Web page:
Madrid Open apologizes for silencing women's doubles finalists
BARCELONA, Spain (AP) — The Madrid Open apologized on Thursday for not allowing the women's doubles players to address the crowd during the awards ceremony after last weekend's final.
While the finalists of the men's doubles and men's and women's singles were given the chance to talk to spectators following their matches, winners Victoria Azarenka and Beatriz Haddad Maia and losing finalists Coco Gauff and Jessica Pegula were oddly denied that customary honor after Sunday's final.
The circumstance was criticized by the players and bashed by fans on social media.
Four days after the incident, tournament CEO Gerard Tsobanian said it would never happen again.
"We offer our sincerest apologies to all the players and fans who expected more from the Madrid Open," Tsobanian was quoted as saying on the tournament's Twitter account.
"Not giving the chance to our finalists of women's doubles to speak to fans after the match was unacceptable."
After the final, Gauff lamented that she and the other players were not able to thank their fans for their support.
Pegula said she had never seen anything like it.
"What happened in Madrid, it was really disappointing," Pegula said. "Did I think we were not going to be able to speak? No. I've never heard of that in my life. I don't know what century everyone was living in when they made that decision."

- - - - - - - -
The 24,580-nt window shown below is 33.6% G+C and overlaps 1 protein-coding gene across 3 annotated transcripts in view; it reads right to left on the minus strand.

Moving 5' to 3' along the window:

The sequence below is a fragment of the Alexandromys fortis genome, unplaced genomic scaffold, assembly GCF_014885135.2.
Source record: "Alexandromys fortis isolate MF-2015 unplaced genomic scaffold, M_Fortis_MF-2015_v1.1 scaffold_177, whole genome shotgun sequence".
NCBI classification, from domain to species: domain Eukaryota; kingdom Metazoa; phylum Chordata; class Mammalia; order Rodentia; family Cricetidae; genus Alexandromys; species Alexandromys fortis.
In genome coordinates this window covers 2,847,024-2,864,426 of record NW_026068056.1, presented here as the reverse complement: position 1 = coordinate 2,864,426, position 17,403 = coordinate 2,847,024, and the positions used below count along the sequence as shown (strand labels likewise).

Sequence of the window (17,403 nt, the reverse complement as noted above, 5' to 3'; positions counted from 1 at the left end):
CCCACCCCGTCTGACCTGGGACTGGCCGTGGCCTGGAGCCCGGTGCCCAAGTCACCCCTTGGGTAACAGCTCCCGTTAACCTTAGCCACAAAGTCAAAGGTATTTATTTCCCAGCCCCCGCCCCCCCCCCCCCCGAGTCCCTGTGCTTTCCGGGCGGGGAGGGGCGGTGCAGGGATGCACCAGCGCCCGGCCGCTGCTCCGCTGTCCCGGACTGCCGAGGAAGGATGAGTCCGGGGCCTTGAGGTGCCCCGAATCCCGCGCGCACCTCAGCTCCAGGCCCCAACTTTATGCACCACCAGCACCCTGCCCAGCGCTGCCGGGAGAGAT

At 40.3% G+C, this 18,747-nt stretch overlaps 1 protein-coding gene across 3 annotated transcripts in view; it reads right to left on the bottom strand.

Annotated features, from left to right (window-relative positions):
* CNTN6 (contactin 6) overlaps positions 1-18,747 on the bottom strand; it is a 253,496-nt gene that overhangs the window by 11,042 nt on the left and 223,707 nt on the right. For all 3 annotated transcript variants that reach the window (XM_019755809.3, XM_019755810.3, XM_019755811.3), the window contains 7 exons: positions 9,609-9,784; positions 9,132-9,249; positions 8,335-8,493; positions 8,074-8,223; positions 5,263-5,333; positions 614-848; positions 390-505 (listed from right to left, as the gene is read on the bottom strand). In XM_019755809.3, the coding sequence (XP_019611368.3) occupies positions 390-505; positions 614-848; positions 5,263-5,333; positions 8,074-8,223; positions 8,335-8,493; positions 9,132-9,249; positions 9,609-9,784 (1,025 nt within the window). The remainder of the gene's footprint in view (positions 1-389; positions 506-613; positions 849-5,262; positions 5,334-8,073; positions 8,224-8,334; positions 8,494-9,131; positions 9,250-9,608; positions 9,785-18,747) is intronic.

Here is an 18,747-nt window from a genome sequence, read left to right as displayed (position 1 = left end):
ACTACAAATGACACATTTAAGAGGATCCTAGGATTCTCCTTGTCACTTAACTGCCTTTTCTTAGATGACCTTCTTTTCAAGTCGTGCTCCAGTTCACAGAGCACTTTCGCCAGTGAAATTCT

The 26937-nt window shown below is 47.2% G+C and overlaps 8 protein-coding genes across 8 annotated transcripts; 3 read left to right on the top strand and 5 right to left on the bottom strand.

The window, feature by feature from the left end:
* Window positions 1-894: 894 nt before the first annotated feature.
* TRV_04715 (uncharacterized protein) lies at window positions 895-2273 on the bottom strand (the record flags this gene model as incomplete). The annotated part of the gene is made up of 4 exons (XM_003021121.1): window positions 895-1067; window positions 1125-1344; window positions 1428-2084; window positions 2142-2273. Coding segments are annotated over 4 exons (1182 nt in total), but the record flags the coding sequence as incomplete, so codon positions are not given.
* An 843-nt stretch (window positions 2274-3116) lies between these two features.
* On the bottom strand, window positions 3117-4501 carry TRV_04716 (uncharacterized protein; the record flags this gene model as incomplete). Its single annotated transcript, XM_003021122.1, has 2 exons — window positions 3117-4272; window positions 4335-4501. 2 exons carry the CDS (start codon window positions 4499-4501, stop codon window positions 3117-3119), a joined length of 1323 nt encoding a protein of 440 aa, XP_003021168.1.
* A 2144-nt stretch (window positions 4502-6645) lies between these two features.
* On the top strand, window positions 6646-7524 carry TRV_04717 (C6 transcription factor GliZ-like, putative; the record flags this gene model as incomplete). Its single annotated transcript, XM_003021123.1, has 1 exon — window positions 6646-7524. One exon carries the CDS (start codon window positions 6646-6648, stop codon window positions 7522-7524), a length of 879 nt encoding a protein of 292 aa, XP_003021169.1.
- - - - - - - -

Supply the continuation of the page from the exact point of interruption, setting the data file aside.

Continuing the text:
Tsobanian said the event had apologized directly to all four players and that organizers were "working intensely, with the WTA, to revise our protocols."
"We made a mistake and it will never happen again," he said.
Tsobanian did not mention other issues that earned criticism.
Besides dressing ballgirls in short skirts and small tops in the prominent men's matches, fans on social media questioned the disparity in the size of birthday cakes organizers gave to the tournament's top players.
Home favorite and successful title defender Carlos Alcaraz was presented with a gargantuan cake after his semifinal victory on Friday, while Aryna Sabalenka, the eventual women's champion, received a much smaller cake.
The ATP-WTA event and its main sponsor ran a spot on Spanish television during the tournament denouncing gender violence against women that included many of the sport's top players.
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